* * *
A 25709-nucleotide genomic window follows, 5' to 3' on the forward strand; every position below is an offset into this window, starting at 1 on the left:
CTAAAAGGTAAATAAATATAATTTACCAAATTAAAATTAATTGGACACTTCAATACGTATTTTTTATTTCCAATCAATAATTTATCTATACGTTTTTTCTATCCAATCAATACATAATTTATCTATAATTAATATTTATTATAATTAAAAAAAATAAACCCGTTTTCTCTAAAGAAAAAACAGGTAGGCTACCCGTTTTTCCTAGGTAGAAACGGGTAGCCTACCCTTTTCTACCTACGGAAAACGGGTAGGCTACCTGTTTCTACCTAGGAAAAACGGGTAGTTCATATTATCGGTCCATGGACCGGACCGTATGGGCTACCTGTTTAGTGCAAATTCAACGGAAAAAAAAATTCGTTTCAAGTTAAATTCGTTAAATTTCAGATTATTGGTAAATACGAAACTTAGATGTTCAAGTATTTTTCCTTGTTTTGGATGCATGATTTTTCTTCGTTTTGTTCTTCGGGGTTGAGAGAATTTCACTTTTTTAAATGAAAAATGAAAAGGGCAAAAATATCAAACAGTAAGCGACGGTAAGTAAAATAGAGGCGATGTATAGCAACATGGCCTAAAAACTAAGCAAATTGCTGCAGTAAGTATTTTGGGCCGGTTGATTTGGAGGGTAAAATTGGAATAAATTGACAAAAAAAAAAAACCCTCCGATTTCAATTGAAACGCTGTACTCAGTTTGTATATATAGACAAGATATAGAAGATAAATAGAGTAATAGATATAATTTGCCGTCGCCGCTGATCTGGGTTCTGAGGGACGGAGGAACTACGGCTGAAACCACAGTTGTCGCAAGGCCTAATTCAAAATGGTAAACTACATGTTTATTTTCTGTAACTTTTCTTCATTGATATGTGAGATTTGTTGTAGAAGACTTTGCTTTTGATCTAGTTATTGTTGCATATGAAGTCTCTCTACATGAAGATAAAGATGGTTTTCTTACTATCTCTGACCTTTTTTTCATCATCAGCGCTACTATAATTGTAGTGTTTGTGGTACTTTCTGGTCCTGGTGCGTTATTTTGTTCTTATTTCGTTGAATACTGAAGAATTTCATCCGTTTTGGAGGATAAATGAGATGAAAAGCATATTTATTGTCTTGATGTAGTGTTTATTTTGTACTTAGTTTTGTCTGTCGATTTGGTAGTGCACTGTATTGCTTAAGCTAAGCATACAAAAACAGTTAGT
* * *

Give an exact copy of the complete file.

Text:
A 25709-nucleotide genomic window follows, 5' to 3' on the forward strand; every position below is an offset into this window, starting at 1 on the left:
CTAAAAGGTAAATAAATATAATTTACCAAATTAAAATTAATTGGACACTTCAATACGTATTTTTTATTTCCAATCAATAATTTATCTATACGTTTTTTCTATCCAATCAATACATAATTTATCTATAATTAATATTTATTATAATTAAAAAAAATAAACCCGTTTTCTCTAAAGAAAAAACAGGTAGGCTACCCGTTTTTCCTAGGTAGAAACGGGTAGCCTACCCTTTTCTACCTACGGAAAACGGGTAGGCTACCTGTTTCTACCTAGGAAAAACGGGTAGTTCATATTATCGGTCCATGGACCGGACCGTATGGGCTACCTGTTTAGTGCAAATTCAACGGAAAAAAAAATTCGTTTCAAGTTAAATTCGTTAAATTTCAGATTATTGGTAAATACGAAACTTAGATGTTCAAGTATTTTTCCTTGTTTTGGATGCATGATTTTTCTTCGTTTTGTTCTTCGGGGTTGAGAGAATTTCACTTTTTTAAATGAAAAATGAAAAGGGCAAAAATATCAAACAGTAAGCGACGGTAAGTAAAATAGAGGCGATGTATAGCAACATGGCCTAAAAACTAAGCAAATTGCTGCAGTAAGTATTTTGGGCCGGTTGATTTGGAGGGTAAAATTGGAATAAATTGACAAAAAAAAAAAACCCTCCGATTTCAATTGAAACGCTGTACTCAGTTTGTATATATAGACAAGATATAGAAGATAAATAGAGTAATAGATATAATTTGCCGTCGCCGCTGATCTGGGTTCTGAGGGACGGAGGAACTACGGCTGAAACCACAGTTGTCGCAAGGCCTAATTCAAAATGGTAAACTACATGTTTATTTTCTGTAACTTTTCTTCATTGATATGTGAGATTTGTTGTAGAAGACTTTGCTTTTGATCTAGTTATTGTTGCATATGAAGTCTCTCTACATGAAGATAAAGATGGTTTTCTTACTATCTCTGACCTTTTTTTCATCATCAGCGCTACTATAATTGTAGTGTTTGTGGTACTTTCTGGTCCTGGTGCGTTATTTTGTTCTTATTTCGTTGAATACTGAAGAATTTCATCCGTTTTGGAGGATAAATGAGATGAAAAGCATATTTATTGTCTTGATGTAGTGTTTATTTTGTACTTAGTTTTGTCTGTCGATTTGGTAGTGCACTGTATTGCTTAAGCTAAGCATACAAAAACAGTTAGT